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New Organic Shoppers’ Guide


The fifth edition of Environmental Working Group’s Shoppers’ Guide to Pesticides is here. This includes the latest government data on pesticide residues. It is helpful to know which conventionally grown foods are basically clean, and which ones are the most important to buy organically. From their website you can download a printable pocket-sized guide, and you can see the complete list of the 47 foods that were tested.

Below is the Shoppers’ Guide and additional information from EWG:

Why Should You Care About Pesticides?
The growing consensus among scientists is that small doses of
pesticides and other chemicals can cause lasting damage to human
health, especially during fetal development and early childhood.
Scientists now know enough about the long-term consequences of
ingesting these powerful chemicals to advise that we minimize our
consumption of pesticides.
What’s the Difference?
EWG research has found that people who eat the 12 most contaminated
fruits and vegetables consume an average of 10 pesticides a
day. Those who eat the 15 least contaminated conventionally-grown
fruits and vegetables ingest fewer than 2 pesticides daily. The Guide
helps consumers make informed choices to lower their dietary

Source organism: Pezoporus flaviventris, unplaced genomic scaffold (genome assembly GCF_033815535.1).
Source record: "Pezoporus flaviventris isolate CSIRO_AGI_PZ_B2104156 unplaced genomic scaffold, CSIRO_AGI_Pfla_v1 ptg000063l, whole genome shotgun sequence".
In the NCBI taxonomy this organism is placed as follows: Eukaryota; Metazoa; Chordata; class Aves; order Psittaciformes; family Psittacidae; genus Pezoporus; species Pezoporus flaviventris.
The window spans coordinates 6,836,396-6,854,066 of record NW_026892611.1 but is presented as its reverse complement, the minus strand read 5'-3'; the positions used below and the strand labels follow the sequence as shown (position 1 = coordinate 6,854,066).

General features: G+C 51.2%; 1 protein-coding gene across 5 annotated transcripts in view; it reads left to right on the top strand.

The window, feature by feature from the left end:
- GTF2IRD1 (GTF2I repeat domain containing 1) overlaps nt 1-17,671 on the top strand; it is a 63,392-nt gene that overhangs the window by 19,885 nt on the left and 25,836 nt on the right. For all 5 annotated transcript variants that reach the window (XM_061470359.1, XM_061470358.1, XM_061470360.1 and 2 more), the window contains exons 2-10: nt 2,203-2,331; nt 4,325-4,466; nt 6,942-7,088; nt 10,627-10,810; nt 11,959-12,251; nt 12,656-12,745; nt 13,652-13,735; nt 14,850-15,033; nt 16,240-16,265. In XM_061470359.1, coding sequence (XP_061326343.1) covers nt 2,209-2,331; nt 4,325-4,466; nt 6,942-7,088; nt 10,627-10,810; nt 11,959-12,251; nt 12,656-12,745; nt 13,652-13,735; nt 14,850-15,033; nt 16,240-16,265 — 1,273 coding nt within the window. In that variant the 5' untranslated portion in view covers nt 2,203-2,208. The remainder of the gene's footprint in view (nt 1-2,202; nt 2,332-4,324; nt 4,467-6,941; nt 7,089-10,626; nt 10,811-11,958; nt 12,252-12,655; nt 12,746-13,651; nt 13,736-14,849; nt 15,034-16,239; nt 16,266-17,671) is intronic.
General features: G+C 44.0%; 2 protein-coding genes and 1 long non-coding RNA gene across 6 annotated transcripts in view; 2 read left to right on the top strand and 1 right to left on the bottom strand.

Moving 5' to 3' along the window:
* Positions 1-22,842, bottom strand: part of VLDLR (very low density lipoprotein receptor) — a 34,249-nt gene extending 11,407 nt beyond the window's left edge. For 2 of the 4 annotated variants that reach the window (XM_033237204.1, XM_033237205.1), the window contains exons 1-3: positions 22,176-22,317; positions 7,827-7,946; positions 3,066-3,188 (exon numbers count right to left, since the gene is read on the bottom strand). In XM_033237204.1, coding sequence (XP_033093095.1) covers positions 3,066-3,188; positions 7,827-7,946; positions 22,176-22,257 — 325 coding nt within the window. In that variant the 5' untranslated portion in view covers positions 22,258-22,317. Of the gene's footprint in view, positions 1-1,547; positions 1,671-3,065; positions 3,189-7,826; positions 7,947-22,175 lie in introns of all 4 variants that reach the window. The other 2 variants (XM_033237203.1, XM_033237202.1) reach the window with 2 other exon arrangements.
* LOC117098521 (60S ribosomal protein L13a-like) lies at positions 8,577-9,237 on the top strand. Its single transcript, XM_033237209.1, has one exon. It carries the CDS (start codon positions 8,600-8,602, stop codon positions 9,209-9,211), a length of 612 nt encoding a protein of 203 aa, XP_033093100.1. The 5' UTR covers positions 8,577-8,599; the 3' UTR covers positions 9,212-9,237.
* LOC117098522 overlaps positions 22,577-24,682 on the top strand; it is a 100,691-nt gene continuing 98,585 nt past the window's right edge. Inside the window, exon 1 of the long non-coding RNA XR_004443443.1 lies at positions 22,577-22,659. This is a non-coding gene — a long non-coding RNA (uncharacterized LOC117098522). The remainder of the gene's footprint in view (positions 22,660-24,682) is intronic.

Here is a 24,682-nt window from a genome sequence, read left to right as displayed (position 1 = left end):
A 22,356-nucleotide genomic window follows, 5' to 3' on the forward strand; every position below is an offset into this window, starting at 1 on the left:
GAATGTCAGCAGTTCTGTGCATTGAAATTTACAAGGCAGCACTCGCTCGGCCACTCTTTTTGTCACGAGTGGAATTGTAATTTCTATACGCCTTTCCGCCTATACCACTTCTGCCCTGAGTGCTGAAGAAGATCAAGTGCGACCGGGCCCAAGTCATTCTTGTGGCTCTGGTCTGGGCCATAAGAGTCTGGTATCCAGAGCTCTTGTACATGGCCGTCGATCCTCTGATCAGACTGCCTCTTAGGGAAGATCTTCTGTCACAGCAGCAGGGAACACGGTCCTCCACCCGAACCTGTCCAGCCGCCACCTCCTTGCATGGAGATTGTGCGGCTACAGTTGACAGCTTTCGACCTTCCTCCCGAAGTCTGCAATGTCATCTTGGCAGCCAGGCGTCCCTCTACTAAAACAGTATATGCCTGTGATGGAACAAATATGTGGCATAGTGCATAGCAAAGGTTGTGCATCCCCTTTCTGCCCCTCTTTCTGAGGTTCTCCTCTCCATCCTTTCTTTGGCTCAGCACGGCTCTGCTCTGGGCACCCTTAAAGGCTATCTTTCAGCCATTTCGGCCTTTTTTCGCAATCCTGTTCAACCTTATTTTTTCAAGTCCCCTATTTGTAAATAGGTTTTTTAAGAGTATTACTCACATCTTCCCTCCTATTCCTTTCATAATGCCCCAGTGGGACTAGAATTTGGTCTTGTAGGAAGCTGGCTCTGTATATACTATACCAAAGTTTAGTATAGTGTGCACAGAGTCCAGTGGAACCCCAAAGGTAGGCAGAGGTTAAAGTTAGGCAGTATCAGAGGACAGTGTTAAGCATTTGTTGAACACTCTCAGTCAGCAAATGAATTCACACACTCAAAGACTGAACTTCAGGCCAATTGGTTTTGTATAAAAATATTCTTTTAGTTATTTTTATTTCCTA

pesticide load.
Will Washing and Peeling Help?
Nearly all the studies used to create these lists assume that people
rinse or peel fresh produce. Rinsing reduces but does not eliminate
pesticides. Peeling helps, but valuable nutrients often go down the
drain with the skin. The best approach: eat a varied diet, rinse all
produce and buy organic when possible.
How Was This Guide Developed?
EWG analysts have developed the Guide based on data from nearly
87,000 tests for pesticide residues in produce conducted between
2000 and 2007 and collected by the U.S. Department of Agriculture
and the U.S. Food and Drug Administration. You can find a detailed
description of the criteria EWG used to develop these rankings and
the complete list of fruits and vegetables tested at our dedicated
website, www.foodnews.org.

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Organic Shopping Guide


Not all foods are created equal. Some foods are grown with more pesticides than others. Some foods absorb pesticides more readily than others. Most of us want to minimize our exposure and our family’s exposure to chemical pesticides. Buying organic produce whenever possible also protects the safety of farm workers from toxic exposure, and protects against the contamination of topsoil, ground water and the environment in general.

While we might not be able to buy all organic all the time, thanks to the Environmental Working Group (EWG), we can make informed choices about which foods are the most (and least) important to eat organic. In fact, EWG found that “consumers could cut their pesticide exposure by almost 90 percent by avoiding the most contaminated fruits and vegetables and eating the least contaminated [or organic] instead.”

To print a pocket-sized version EWG’s Shopper’s Guide to Pesticides in Produce, including the lists of the 12 most contaminated, and the 12 least contaminated foods CLICK HERE!

To see the full data set compiled by EWG based on the results of nearly 51,000 tests for pesticides on produce collected by the U.S. Department of Agriculture and the U.S. Food and Drug Administration, CLICK HERE!

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